Traditionally, the three components of return for the asset class were timber prices, land values and timber growth. The return can be affected by a variety of factors including home building, weather and environmental issues, according to a recent real assets report by Prudential Financial Inc.'s money management unit PGIM Inc. Younger trees produce lower-quality pulpwood, while older trees are used for higher-value sawtimber like veneer logs.
When demand for sawn wood, which is used for housing, falls as it did in the financial crisis, timberland returns also drop. Housing starts are up from their lowest point of 478,000 units in April 2009, according to the U.S. Census Bureau and U.S. Department of Housing and Urban Development. The 1,235,000 units started in April 2019 are up 5.7% from March but down 2.5% from April 2018, government figures showed.
Some managers are going all-in on the beyond-forest strategies. New Forests, a Sydney, Australia-based timber manager, formed the first institutional fund investing in forest carbon and mitigation banking. New Forests has A$5.2 billion ($3.6 billion) in assets under management.
New Forests' investment strategy is to manage forests to optimize revenues from a combination of timber harvest and carbon-offset sales, said David Brand, founder and CEO of New Forests.
Timber as an asset class started in the U.S., with roughly $100 billion owned by real estate investment trusts and institutional investors, with about 70% in the U.S., 20% in Australia and New Zealand and 10% in the rest of the world, he Mr. Brand estimated. The wave of capital seeking real assets means that timber is a sellers' market.
New Forests' investment strategy is to provide project finance and credit sales for forest owners that wish to participate in carbon-offset markets established by states such as California and governments around the world. Timberland owners can manage forests for both log sales and carbon-offset sales, providing additional current income while helping to transition a forest towards older stands and higher-value wood products, he said.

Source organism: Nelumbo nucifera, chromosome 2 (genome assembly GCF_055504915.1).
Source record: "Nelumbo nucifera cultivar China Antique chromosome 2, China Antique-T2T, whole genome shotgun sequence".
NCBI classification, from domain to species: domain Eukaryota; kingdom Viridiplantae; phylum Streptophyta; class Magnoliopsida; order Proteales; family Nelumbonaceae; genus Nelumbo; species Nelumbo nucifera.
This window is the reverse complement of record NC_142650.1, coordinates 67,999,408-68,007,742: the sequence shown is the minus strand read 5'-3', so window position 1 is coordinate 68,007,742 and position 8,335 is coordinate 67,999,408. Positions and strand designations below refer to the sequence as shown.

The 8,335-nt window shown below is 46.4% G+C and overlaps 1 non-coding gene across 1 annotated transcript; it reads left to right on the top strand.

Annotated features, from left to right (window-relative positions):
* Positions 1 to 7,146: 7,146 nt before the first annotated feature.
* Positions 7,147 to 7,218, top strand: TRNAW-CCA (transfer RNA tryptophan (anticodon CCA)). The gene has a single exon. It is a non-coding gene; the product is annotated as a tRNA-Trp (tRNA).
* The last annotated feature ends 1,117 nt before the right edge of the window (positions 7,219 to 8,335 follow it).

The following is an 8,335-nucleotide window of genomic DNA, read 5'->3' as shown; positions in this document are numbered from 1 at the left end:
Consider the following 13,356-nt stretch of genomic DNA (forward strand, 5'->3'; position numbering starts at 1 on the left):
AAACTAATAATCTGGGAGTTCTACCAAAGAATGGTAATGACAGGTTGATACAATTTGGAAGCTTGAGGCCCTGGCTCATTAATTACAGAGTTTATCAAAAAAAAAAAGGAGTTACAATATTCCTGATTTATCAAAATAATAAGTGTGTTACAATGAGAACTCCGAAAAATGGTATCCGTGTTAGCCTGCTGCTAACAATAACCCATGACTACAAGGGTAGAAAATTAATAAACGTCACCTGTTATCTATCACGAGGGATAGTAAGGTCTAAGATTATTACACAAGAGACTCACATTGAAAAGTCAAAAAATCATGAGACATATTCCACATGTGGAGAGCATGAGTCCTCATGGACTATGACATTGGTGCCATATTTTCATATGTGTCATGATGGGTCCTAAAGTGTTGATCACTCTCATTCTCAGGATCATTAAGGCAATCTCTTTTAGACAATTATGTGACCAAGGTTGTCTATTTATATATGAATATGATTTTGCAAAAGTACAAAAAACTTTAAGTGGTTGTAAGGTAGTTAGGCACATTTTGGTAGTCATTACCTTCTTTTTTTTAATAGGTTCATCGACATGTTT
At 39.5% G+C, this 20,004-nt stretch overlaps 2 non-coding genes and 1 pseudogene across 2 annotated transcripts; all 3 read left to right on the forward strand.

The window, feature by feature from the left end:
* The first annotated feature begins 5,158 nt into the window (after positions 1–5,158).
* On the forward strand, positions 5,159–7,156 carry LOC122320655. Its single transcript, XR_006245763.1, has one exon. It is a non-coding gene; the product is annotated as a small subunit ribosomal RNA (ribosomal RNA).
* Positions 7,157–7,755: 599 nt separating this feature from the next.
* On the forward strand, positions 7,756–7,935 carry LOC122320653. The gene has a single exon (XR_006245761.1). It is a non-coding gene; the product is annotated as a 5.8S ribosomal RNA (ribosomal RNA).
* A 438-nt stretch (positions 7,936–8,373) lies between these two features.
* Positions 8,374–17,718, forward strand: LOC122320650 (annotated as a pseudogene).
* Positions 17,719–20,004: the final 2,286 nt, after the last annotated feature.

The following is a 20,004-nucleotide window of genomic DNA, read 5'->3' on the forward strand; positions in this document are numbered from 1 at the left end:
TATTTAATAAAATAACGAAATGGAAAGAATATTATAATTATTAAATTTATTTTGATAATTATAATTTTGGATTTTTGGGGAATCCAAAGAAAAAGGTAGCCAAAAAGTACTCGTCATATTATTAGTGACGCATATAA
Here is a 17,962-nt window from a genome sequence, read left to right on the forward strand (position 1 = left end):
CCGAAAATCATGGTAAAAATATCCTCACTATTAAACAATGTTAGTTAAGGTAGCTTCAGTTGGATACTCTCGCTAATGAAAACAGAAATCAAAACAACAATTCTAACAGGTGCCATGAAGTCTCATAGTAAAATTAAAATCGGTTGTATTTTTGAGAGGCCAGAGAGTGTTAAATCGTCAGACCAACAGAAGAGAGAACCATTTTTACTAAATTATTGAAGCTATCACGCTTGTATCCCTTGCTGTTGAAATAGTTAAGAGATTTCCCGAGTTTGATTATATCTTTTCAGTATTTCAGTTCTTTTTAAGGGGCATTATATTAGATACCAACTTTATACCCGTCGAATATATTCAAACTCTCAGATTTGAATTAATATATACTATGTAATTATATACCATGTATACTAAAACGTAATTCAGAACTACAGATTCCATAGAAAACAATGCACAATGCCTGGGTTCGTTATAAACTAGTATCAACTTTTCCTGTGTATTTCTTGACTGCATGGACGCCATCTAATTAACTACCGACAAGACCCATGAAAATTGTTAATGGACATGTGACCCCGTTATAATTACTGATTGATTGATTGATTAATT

For example, in September, New Forests acquired 10,400 acres of Humboldt County, Calif., timberland from Soper-Wheeler Co. LLC. as part of a strategy focused on high-carbon-value forests, Mr. Brand said. Sustainably managed forests can mitigate the impact of climate change because trees trap carbon dioxide; if trees are destroyed, overharvested or burned they are a source of greenhouse gases.
Sustainable timber management including preserving forests rather than converting them to other land uses, ending forest degradation, and restoring peatlands, could avoid about 30% of carbon emissions, according to New Forests based on academic papers.
New Forests works with landowners to create carbon-offset projects that provide another source of revenue, Mr. Brand said. In Australia, New Forests has an emissions reduction strategy in which it grows the trees to larger sizes, generating more carbon stock. In New Zealand, New Forests is replanting on degraded land.
All of this is paid for by a complex and evolving system of carbon credits, carbon credit trading and wetland and wildlife mitigation. Governmental entities, non-profits such as The Conservation Fund and companies such as those in the airline and oil and gas industries are paying for carbon, wildlife and other credits to offset their carbon emissions and/or environmental damage on their properties.
The old timber asset class is being transformed into one that encompasses conservation and production as commercial businesses, he said. "It's a new (investment) opportunity. Let's see if we can reinvent the asset class into a natural infrastructure."